Students, topics vary at Education Week

Few classes have the variety of students found during BYU's 1989 Education Week. Students of all ages and from all over the world gathered on the university campus for the week of classes.

Approximately 27,000 students participated in the school's 67th annual education week, "more than ever before," said Ellen Allred, campus education week coordinator.The week of instruction at BYU, first offered in 1922 as leadership training for Church members who lived nearby, now offers topics in subjects ranging from time and money management to health and physical fitness. About 15 percent of the curriculum is based on religious topics.

This year, Sister Allred, who works year-round on planning and implementing the event, supervised more than 60 student employees and 500 volunteers.

Almost 170 instructors are involved in the vast variety of lectures. Following are a few excerpts from the 1,150 lectures, workshops and discussions offered during the Aug. 22-25 education week.


"Time management is nothing more than event control, or controlling the events of your life.

"First, create a prioritized task list. List your tasks for the day and decide which tasks are A, vital; B, important; or C, trivial. Then assign each task a number in order of importance.

"Next build your own 'productivity pyramid.' The pyramid consists of four levels. The base of the pyramid we equate to writing our own constitution or identifying our own governing values. We identify what matters most in our life and then base our goals on those values.

"The next two levels of our pyramid are those goals. Long-range goals are the second level and intermediate goals are the third. Those goals filter into the fourth pyramid level, which is our daily task list. That list then becomes important because we start doing something today that really matter to us.

"The real heart of time management is that productivity pyramid." Hyrum W. Smith, chairman of the board, Franklin Institute Inc., Sunday School teacher.


"Often, youths (and many others) blame their problems on God instead of letting these problems draw them closer to their Heavenly Father.

"When dealing with our problems, it's important to remember three things. First, try to look at the difficulties with an eternal perspective.

"Second, focus on the things you can do. Focus on the things in your life that are not problems.

"And finally, include the Lord in your life as you deal with your problems. Use prayer, the scriptures, and activity in the Church to help you through your problems.

"As you do these things, the Lord will help you through your problems just as literally as He helped the Israelites through the Red Sea. Remember, He didn't remove the Red Sea for the children of Israel, He just parted it, thus helping them through it. He will also help you." Brad Wilcox (youth instructor), BYU elementary education instructor, Primary music leader.


"In Moroni 10:32, Moroni capsulizes, in effect, the three things we need to do in order to make changes in our lives. We must first come unto Christ. Next we must deny ourselves of all ungodliness, which means letting go of undesirable learned behavior. The scaffolding of therapeutic change is right there in that one verse.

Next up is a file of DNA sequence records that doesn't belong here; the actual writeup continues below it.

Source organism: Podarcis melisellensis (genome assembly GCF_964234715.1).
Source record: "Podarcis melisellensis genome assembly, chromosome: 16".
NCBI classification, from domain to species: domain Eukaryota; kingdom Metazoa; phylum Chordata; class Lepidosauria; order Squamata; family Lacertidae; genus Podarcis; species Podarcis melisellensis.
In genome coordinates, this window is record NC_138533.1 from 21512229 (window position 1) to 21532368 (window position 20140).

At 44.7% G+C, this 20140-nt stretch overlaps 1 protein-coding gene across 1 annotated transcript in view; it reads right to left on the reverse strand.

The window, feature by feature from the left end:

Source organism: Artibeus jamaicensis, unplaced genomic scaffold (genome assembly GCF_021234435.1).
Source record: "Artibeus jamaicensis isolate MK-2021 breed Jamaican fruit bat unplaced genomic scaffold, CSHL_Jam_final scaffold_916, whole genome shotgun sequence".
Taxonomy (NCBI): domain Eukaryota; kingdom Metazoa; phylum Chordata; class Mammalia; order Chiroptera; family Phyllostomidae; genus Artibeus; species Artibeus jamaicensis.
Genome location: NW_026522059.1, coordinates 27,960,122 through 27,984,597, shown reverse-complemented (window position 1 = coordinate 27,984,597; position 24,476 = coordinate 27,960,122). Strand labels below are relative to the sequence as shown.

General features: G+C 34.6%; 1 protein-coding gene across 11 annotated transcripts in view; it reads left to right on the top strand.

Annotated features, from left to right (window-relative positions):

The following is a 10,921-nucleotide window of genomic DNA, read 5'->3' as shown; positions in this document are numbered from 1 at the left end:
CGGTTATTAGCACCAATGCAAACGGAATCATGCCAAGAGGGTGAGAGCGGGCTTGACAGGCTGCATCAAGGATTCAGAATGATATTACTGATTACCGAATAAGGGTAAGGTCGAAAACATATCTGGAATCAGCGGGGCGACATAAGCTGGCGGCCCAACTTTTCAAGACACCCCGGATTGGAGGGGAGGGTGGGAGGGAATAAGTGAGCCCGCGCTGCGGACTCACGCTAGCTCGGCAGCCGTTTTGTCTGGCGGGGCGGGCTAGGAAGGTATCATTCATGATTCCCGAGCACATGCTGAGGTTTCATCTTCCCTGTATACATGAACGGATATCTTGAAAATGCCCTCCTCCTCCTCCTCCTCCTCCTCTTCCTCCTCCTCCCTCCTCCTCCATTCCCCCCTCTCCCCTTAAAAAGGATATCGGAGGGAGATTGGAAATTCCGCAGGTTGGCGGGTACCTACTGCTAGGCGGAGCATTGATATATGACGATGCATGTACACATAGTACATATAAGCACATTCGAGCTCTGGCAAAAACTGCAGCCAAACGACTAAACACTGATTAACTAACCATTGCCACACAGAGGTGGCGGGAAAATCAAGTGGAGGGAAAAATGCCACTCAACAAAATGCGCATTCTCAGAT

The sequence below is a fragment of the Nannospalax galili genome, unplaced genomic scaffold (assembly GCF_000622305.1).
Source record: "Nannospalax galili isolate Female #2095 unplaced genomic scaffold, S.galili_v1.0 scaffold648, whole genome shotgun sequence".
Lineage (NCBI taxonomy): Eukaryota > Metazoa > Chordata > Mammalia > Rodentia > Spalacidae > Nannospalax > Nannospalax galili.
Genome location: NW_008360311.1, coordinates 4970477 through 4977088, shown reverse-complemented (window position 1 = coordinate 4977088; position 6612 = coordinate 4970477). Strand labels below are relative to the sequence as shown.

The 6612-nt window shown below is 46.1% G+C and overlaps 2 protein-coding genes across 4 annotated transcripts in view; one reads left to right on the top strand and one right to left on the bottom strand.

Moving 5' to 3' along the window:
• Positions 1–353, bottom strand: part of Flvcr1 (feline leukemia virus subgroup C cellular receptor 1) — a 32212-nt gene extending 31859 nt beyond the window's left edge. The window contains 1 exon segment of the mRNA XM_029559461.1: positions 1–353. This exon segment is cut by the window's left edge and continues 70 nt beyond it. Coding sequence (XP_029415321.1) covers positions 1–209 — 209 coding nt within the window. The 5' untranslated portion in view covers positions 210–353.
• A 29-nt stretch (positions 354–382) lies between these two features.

"Many of the problems we have in our lives are due to the 'tradition of our fathers.' We are conditioned as we grow up to respond, sometimes inappropriately.

"In order to change we must have a hope that change is possible and then we must combine that hope with faith that we ourselves can change. After we have that hope and faith, we can set appropriate goals.

"It's important that we have our goals phrased positively. We need to think about what we want to be, do, think and feel, rather than what we don't want to be, do, think, and feel."

Burton C. Kelly, counselor at BYU University Standards, bishop.


"In the midst of great turmoil and persecution, Joseph Smith was cast into Liberty Jail where he was kept for several months. In agony for his people, he cried out, `O God, where art thou?'

"This is the feeling many modern members of the Church sometimes have. In Section 121 of the Doctrine and Covenants, the Lord answered the prophet's basic question, which was, `Why aren't you unleashing the powers of heaven in behalf of your chosen people?' The answer has application for all Latter-day Saints.

"From verses 34 to 46, we learn how to draw upon God's power in our behalf. First, the basic problem that thwarts the heavenly powers lie in the hearts of men. They set their hearts upon the things of the world and aspire to the honors of men. Second, those two conditions of the heart lead to four kinds of behavior. We seek to cover or hide our sins, we seek to gratify our pride, or our vain ambitions, and we experience unrighteous dominion. These behaviors grieve the Spirit and cause the powers of heaven to withdraw.

"Within the same section, the Lord gives the keys for increasing our power. We learn that the godly characteristics of patience, gentleness, kindness, virtue, unfeigned love and faith will cause power to distill upon our souls like the dews of heaven until we can have the ever-present companionship of the Spirit." Gerald N. Lund, Church Education System zone administrator, bishop.

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